Book reviews: “And Another Thing” and “The State Counsellor”

Thanks to Hannah, whose blog I follow, for giving me the idea of blogging book reviews, though I don’t expect to blog as many as she does (she’s a university student of English, so I have an excuse).

I could post them on my blogspot blog (, which is meant for pretty well everything that isn’t poetry, but after all, books are literature and I mean to review mainly fiction – so here goes here.


This is a continuation of Douglas Adams’ “Hitchhiker’s Guide to the Galaxy” humorous science fiction series. Adams had left this series apparently finished and gone on to other projects, but it seems there was some discussion of a further book in the series, perhaps because the previous one had such a depressing ending. It didn’t happen because Adams died suddenly. Penguin Books got Colfer, whom I had not heard of (he’s written a successful children’s SF series) to take up the torch.

I took a while to be persuaded.  Colfer had succesfully imitated Adams’ style, but the frenetic logically counter-logical anarchic fantasy humour seemed to be lacking or laboured. Then, around the arrival of Zaphod Beeblebrox at Asgard, it took off. Weird things happened in line with a ridiculous logic and there were pieces of vivid and hilarious description. Attitudes to religion and particularly cults were revealingly lampooned (I am religious, but I have no problem with this kind of fun: of course there’s much deceit and vanity in religion, but since that’s true of everything else too, it seems no reason to reject the whole idea).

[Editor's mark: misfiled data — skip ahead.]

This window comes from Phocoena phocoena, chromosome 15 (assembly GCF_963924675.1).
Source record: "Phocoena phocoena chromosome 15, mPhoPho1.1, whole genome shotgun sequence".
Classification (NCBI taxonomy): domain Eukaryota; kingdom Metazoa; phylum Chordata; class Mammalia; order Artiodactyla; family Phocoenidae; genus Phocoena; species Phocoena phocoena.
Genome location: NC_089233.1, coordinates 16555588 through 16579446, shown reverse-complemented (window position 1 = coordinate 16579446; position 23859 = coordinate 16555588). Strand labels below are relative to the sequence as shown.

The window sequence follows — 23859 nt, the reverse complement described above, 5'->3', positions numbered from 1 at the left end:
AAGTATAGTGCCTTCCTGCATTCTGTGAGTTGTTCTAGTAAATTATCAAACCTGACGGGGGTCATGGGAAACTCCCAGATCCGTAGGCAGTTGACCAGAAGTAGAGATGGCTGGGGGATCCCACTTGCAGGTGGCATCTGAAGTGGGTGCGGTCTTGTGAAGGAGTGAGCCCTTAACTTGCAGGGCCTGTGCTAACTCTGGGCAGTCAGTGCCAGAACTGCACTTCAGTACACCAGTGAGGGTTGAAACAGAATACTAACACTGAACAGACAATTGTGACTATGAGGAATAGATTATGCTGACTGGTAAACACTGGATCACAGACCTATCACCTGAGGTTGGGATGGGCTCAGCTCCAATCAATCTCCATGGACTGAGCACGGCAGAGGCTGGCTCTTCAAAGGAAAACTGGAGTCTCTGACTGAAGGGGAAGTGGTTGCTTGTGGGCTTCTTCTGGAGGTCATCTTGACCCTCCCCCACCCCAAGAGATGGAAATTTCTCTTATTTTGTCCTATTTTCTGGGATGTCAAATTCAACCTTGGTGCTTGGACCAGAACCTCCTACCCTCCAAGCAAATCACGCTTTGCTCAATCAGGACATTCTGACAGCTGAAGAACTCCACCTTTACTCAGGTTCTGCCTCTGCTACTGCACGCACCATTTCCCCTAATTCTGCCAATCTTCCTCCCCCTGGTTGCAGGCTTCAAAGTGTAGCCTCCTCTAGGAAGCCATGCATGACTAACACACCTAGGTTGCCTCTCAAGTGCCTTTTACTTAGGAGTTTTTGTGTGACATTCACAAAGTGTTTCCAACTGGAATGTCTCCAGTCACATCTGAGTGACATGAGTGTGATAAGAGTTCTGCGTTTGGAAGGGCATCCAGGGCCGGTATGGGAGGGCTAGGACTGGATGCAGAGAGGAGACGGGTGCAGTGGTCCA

Still the jokes weren’t quite as madly inspired and I doubt if any will develop a life of their own on a level with the meaning of life being 42 or God’s message to his creation being “We apologise for the inconvenience”. In some ways, though, it was better because more serious. Satire needs deep seriousness and passionate anger, and Adams seemed to me to lack these. His passages of jokey tragedy seem a bit like toying with misery. In this territory, the gold standard is Kurt Vonnegut. Vonnegut saw horror mixed in with irony; Adams liked writing about it. Colfer’s book is a bit more like  a novel in that it has somewhat more human depth and sympathy.

So it was worthwhile. OK, it wasn’t Adams, but as I felt the Hitchhiker series went one book too far anyway, the last one being rather thin, I felt no inclination to denounce the false prophet.



Akunin (his real name is something very long,  scrabble-hand-like and Georgian) has made a mark over here with clever, literate crime novels, but this is the first one I’ve read. It is very well written and thoughtful, a perceptive picture of Tsarist Russia about twenty years before the Revolution. Good and bad men struggle to keep the ship of state afloat against revolutionaries whose motivation is mostly very understandable. The senior detective Erast Fandorin and a revolutionary cell leader engage in a murderous dance while a shadowy third figure manipulates them. Fandorin and his foe have a lot in common, but they never share words.

I thoroughly enjoyed it. I did guess the identity of the third figure some way before it was revealed, but that shows I got deeply into the book. If  it has a weakness, it’s that Fandorin is an oddly shadowy figure, giving very few clues to his emotions, his political or religious beliefs if any (in a book that has plenty of politics) or even why he becomes attached to a revolutionary girl.

I shall read more Akunin.